A must-read guide about acquiring domain names.
Giuseppe Graziano has published an excellent guide about how to buy a domain name. He promised, “Even if you are an industry pro, I promise you will learn at least a couple of strategies that can save you thousands of dollars when negotiating your next domain name.”
He delivered. I learned about several resources and strategies while reading his post.
After you read his post, here are a couple additional points I’d like to make.
Pick up the phone and call. Or send a snail mail.
If you can’t get an email response, take an old-fashioned approach. I recently helped someone who was interested in acquiring a domain. Calling the domain owner helped in two ways:
1. He would have ignored my email because he said he gets lots of email about the domain. He literally said, “I’m glad you called me, because if you sent an email, I would have ignored it.”
2. There was a little bit of history between the company and the domain owner that created bad will. Talking to someone allows you to diffuse negative feelings better email communication.
In one recent acquisition I did for a company, I was unable to get a response to both my emails and phone calls. So I sent a letter. Nothing fancy — just a first class letter in the mail. I received a return phone call within 3 days and acquired the domain name.
What’s a brandable?
Giuseppe explains that a brandable domain is basically something made up, or that doesn’t mean anything before the company uses it.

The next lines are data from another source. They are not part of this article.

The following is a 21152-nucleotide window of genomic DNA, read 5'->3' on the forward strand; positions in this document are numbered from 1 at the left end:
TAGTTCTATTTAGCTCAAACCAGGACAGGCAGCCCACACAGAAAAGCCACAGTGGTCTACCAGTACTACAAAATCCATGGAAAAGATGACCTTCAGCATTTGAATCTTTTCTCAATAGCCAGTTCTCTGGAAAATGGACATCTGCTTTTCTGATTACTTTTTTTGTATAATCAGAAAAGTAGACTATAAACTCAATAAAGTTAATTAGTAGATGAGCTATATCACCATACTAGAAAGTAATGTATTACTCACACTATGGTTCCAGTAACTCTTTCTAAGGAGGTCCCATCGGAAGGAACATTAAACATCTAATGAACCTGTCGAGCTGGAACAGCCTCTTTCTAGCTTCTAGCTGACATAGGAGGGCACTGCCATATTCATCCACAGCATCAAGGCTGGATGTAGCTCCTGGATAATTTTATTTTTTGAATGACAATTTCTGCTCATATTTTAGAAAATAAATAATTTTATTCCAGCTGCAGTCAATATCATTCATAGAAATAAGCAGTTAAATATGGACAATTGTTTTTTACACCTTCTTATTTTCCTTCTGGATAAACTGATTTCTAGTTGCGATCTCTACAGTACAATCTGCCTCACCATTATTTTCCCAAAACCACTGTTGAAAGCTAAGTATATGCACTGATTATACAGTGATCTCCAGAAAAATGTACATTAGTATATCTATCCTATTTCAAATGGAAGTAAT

That’s one type of brandable domain, for sure. But it can also be a dictionary word that has more value as a brand than for its true meaning. For example, Embrace.com.
The buyer of Embrace.com is not likely to be someone who sells hugs. It’s someone who appreciates the dictionary connotation of “embrace”, but will use it for something else.
Amazon is a place. But for Amazon.com, it was a brandable domain.
Let time be your friend.
Giuseppe discusses this, but I can provide a couple examples.
If you don’t need the domain now, letting a negotiation lag can ultimately let you buy it at a good price.
Many years ago I entered into negotiations to buy a domain name. The seller wanted $20,000. I thought the domain was worth that much retail, but I didn’t want to pay that much as an investment. He came down a bit, but not enough. Until one day — literally a couple years later — he needed cash and sold it to me for just $3,000. I subsequently sold it for close to $20,000.
In another case, I helped a friend acquire a website. The seller wanted more money than my friend could pay at the time. I kept in friendly communication with the owner, and asked him to keep us in mind if circumstances change. A year or two later, the owner was tired of running the site and was going to work full-time on another business. He sold the site for about half his lowest previous offer.